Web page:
Aussie Nick is one of the fastest to swim the English Channel
AN AUSTRALIAN with strong local links has been recuperating in Guernsey after swimming one of the fastest cross-Channel swims so far this year.
Nick Mauger, 40, managed to complete the swim in 10 hours and 42 minutes earlier this month.
‘It was harder than I expected,’ he said. ‘I love swimming, especially in the ocean, but it was extremely choppy.
‘I was quite sick four hours in, which was quite a concern, but I took some anti-sickness medicine and I was good to go.’
Mr Mauger lives in Melbourne, but is originally from Brisbane. His father, Guy Mauger, grew up in Guernsey and the family line is from the Channel Islands.
Despite being born on the other side of the world, Nick Mauger was christened at Torteval Church. He now works in IT in Australia. Growing up he was a keen water polo player and even represented Australia when he was at school.
The English Channel swim came about after talking with three swimming friends who all decided to do solo crossings.
August’s rough weather has not made it easy and Mr Mauger had to wait six days before being allowed to attempt the swim.
His mother, Wendy, looked after his daughters Lillee, 10, and Maggie, six, on shore, while his father Guy and his wife Michelle boarded the support boat.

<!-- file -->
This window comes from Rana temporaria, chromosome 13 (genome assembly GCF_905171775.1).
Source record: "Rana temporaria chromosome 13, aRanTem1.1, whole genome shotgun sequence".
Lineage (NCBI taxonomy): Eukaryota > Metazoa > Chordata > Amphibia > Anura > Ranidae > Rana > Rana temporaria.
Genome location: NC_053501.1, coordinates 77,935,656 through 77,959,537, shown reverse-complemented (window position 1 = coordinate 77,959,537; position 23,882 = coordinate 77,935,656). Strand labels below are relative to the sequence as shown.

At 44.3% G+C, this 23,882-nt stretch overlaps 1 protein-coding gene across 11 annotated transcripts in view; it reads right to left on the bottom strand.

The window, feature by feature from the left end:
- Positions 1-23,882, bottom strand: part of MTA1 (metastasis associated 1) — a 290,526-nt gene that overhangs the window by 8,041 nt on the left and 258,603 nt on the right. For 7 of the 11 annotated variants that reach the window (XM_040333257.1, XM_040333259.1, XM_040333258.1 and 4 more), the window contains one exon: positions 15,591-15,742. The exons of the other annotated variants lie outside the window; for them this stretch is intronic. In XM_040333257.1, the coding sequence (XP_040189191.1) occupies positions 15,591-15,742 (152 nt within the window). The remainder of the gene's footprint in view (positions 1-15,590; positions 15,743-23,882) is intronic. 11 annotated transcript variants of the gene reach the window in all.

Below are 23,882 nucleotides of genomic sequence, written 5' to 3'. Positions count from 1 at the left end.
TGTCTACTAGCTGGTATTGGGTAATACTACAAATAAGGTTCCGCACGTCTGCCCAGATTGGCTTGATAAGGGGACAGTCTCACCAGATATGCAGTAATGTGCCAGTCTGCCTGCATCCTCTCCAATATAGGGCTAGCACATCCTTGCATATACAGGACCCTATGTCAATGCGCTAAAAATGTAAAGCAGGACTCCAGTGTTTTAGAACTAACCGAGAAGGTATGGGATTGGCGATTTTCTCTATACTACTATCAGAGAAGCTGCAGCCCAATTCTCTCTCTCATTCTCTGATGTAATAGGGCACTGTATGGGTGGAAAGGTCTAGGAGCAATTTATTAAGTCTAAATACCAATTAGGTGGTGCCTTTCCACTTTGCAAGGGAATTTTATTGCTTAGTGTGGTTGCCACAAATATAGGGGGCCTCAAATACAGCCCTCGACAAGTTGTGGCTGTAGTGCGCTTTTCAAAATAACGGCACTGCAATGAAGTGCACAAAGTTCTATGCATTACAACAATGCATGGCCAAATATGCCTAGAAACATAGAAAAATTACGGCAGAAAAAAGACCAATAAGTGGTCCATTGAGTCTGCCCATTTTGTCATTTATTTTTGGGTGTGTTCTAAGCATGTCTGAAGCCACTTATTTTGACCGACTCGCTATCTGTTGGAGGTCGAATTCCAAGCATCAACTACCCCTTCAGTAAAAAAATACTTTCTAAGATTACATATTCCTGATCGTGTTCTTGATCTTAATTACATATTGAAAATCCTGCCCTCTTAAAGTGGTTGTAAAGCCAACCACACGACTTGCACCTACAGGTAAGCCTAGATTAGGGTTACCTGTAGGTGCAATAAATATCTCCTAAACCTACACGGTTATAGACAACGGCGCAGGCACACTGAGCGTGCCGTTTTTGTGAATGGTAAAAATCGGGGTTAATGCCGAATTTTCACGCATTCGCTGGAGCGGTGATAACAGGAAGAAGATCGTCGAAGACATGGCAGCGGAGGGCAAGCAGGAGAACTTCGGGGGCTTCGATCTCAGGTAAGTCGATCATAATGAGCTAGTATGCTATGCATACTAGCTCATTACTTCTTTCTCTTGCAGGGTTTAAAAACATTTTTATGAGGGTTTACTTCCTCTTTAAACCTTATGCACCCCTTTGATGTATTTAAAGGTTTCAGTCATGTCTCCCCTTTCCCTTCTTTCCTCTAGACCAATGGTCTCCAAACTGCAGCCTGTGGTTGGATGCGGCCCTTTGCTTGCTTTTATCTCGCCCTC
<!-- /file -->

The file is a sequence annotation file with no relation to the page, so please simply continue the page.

He set off at 5.10am. Guy Mauger said his son was swimming so smoothly, doing about 60 strokes a minute.
‘To sit there watching the swim for the duration was the most amazing experience,’ he said. ‘I was so proud of him.’
While Nick Mauger might have only been on French soil for a moment, he was able to pick up a pebble to give as a gift to his mother.
He said he kept going by envisioning what it would be like to be on the support boat.
A nice surprise at the end of the swim was clocking in the second fastest solo swim of the season so far.
Despite the bad weather, his three friends also completed their solo swims, although not quite as quickly as him.
After completing the challenge, he travelled to Guernsey – the first visit in 20 years.
‘It’s been great being able to relax, with my aunts and uncles and have home-cooked meals,’ he said.
He used the challenge to raise money for charity Connor’s Run, which is supporting research to tackle paediatric brain cancer.